They could also be used to extract and compress CO2 (and water vapour) from the atmosphere directly, or support sun shades to reduce local insolation.

    How about using a few of them to make a high altitude aircraft carrier or spaceport?

  3. Mike Says:

    Best not tether them over Texas.

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  6. daveburton Says:

    Other than the turbine, these have been around for 70 years. They’re called barrage balloons. They deal Death to aircraft that run into the tethers.

    Also Death to whatever they fall on, when they fall.

    At least when ground-based turbines burn up and fall down, you have a pretty good idea where they’ll come down. Put one of these suckers at the end of a 2000 foot tether, and the kill zone over which it can fall is something like 150 acres.

    ahaveland, “use lasers or masers to transfer the energy to ground stations?” There are a few problems with that:
    1. without the tether, the equipment will fly away.
    2. without the tether, the turbine won’t spin.
    3. a laser or maser of sufficient power would be a Death Ray.

    Just what I want above MY neighborhood: a precision-aimed death ray strategically perched at 1500 foot altitude.

    • ahaveland Says:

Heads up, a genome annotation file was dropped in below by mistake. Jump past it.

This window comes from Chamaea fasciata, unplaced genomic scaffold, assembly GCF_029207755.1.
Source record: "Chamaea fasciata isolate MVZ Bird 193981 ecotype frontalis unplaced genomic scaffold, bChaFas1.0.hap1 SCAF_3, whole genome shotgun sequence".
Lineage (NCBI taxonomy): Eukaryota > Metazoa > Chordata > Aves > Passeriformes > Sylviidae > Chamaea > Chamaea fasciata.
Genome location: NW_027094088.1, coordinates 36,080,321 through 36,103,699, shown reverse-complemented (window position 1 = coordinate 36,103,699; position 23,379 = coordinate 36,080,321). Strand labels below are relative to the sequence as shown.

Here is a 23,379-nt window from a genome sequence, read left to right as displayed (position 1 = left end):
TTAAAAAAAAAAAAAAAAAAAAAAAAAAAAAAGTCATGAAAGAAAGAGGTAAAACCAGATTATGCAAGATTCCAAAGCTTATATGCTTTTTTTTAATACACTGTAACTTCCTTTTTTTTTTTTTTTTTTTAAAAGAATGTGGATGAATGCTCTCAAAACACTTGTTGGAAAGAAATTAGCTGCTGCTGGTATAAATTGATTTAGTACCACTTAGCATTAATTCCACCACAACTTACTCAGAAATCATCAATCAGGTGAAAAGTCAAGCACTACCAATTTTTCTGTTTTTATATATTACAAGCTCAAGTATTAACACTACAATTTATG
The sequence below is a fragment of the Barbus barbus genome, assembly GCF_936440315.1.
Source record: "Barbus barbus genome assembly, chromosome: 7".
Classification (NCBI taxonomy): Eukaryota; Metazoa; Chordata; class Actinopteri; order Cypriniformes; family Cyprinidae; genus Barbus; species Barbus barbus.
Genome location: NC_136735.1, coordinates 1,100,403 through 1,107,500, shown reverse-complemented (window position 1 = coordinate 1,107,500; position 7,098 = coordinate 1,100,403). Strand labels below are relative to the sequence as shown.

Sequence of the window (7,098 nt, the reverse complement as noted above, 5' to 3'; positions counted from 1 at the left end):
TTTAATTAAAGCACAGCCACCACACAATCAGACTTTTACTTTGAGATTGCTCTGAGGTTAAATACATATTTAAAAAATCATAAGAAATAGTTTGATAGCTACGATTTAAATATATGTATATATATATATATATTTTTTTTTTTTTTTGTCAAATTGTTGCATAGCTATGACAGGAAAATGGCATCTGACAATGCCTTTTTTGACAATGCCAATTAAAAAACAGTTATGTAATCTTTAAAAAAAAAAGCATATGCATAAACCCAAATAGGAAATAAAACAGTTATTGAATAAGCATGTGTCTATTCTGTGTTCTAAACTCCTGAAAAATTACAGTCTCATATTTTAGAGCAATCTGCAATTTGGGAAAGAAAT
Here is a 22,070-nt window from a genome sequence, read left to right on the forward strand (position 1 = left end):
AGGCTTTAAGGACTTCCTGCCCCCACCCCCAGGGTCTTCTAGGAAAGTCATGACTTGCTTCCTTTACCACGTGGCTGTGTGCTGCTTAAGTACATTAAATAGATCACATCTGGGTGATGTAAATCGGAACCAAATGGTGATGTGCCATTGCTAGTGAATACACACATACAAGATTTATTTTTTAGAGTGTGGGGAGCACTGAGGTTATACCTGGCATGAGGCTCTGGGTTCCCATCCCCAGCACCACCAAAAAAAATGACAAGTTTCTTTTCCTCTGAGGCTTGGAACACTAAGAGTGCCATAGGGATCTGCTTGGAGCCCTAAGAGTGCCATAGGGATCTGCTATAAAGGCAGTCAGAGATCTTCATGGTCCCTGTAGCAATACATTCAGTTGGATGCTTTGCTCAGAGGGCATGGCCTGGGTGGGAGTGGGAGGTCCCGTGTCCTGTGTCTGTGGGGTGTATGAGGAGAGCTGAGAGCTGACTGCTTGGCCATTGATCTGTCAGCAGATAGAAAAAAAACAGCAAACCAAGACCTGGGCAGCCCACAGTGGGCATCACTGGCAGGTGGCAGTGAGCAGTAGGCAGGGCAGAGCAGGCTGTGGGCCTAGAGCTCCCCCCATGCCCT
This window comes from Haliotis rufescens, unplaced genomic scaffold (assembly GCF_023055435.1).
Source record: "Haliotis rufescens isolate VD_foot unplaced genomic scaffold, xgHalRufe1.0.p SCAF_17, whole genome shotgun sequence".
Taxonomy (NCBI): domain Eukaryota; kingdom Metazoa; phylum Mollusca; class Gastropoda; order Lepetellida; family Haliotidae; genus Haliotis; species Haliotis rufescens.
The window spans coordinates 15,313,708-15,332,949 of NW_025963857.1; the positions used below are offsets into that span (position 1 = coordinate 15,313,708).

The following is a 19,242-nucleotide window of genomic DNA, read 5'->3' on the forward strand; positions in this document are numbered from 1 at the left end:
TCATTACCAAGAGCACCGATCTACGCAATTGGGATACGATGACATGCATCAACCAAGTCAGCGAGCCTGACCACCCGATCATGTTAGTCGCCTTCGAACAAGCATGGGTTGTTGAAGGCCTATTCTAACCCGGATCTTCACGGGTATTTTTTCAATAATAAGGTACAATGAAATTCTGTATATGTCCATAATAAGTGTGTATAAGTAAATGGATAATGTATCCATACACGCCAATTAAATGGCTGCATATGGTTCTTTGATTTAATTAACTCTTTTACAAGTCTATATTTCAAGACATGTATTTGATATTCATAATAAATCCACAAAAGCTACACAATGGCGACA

1. I did not suggest no tether, that would be silly. A kevlar tether is much lighter than one containing a large amount of copper, so the balloon could reach a higher altitude or support more mass.
      2. See 1.
      3. It’s a bonus feature… 🙂 but seriously, no way would these be residential installations. The beam could be divergent and collected over a larger area reducing the precision required for tracking a dangerous energy dense beam.

      (It could have an application to defend forward bases in hostile territory as well as reduce fuel supply-line dependency. It floats whether the wind blows or not, and power supply can be bidirectional.)

    • Mike Says:

      “Just what I want above MY neighborhood: a precision-aimed death ray strategically perched at 1500 foot altitude.”

      NIMBY syndrome right there.